The outlook for businesses in Belgium in 2021 and 2022 has deteriorated slightly since the last predictions, even before accounting for the recent rise in coronavirus infections that has the country considering another lockdown.
While an upturn in non-medical contact occupations improved the total loss of revenue related to the global pandemic from 10% to 9%, the average Belgian company is expecting incomes to be 18% lower than normal overall this year.
And those businesses that were able to reopen are now facing the prospect of closing back down.
The data comes from the new ERMG (Economic Risk Management Group) survey of Belgian companies, carried out at the beginning of last week. In other words, before the relaxations were postponed during the Consultative Committee meeting last Friday. Another meeting is scheduled for this coming Friday.
The results therefore don’t generally reflect the greater likelihood of further restrictive measures being imposed.
“The investment outlook improved slightly in March but remains relatively bleak nonetheless,” ERMG said in their report.
Losses are even greater in the hotel and catering sector (expected to lose over 20% of their revenue), along with the arts, entertainment, and recreation sectors. The most affected sectors are expected to see a 10% reduction in employment.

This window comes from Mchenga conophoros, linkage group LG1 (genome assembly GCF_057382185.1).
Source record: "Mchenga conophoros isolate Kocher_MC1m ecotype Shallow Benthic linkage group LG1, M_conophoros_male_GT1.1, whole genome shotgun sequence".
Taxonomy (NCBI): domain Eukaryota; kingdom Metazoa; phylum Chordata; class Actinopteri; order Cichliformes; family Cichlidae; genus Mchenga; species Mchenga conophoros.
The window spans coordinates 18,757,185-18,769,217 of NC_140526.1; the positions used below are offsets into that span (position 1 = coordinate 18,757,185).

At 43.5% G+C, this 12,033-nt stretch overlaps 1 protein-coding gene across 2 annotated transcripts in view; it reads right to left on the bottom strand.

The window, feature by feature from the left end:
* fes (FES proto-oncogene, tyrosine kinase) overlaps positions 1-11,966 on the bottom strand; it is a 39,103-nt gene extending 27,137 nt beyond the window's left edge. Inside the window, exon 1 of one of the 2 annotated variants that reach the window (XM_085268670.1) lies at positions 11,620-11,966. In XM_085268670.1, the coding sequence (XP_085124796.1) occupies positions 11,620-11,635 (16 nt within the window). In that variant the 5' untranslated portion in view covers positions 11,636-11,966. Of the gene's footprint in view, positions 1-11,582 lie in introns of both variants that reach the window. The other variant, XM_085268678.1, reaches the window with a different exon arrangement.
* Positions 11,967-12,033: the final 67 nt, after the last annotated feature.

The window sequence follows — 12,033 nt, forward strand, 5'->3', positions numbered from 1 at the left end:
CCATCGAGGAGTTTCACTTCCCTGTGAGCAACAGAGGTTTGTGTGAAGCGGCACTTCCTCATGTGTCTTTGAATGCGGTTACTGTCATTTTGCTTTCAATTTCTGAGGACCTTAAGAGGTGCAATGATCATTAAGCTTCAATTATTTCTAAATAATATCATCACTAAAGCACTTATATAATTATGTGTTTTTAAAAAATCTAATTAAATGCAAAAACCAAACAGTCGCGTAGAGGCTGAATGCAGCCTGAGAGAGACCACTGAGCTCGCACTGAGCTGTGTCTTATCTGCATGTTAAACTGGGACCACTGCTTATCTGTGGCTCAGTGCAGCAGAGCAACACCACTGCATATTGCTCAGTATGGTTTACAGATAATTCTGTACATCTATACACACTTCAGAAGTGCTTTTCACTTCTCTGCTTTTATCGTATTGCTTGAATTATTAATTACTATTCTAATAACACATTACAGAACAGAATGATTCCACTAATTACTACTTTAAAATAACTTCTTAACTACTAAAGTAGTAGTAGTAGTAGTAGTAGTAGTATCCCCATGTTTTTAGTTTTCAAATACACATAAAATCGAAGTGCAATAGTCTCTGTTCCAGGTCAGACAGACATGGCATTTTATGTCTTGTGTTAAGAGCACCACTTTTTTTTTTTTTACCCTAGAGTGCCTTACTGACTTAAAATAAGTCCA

“The final impact on employment will also depend on the success of labor market policies aimed at facilitating transitions between industries,” the report says.
The Belgian economy will still be feeling the effects of the pandemic in 2022, as well. Profits for that year are expected to be 11% lower than normal.
The survey also found that many companies – particularly in Brussels – plan to significantly reduce their office space per employee (by about 9% on average) over the next five years, likely due to the increase in teleworking.
The objective of ERMG’s survey was to assess the impact of the coronavirus crisis and restrictive measures on economic activity. The group was set up by the government around this time last year in order to analyse and combat the economic consequences of the coronavirus pandemic.
The Brussels Times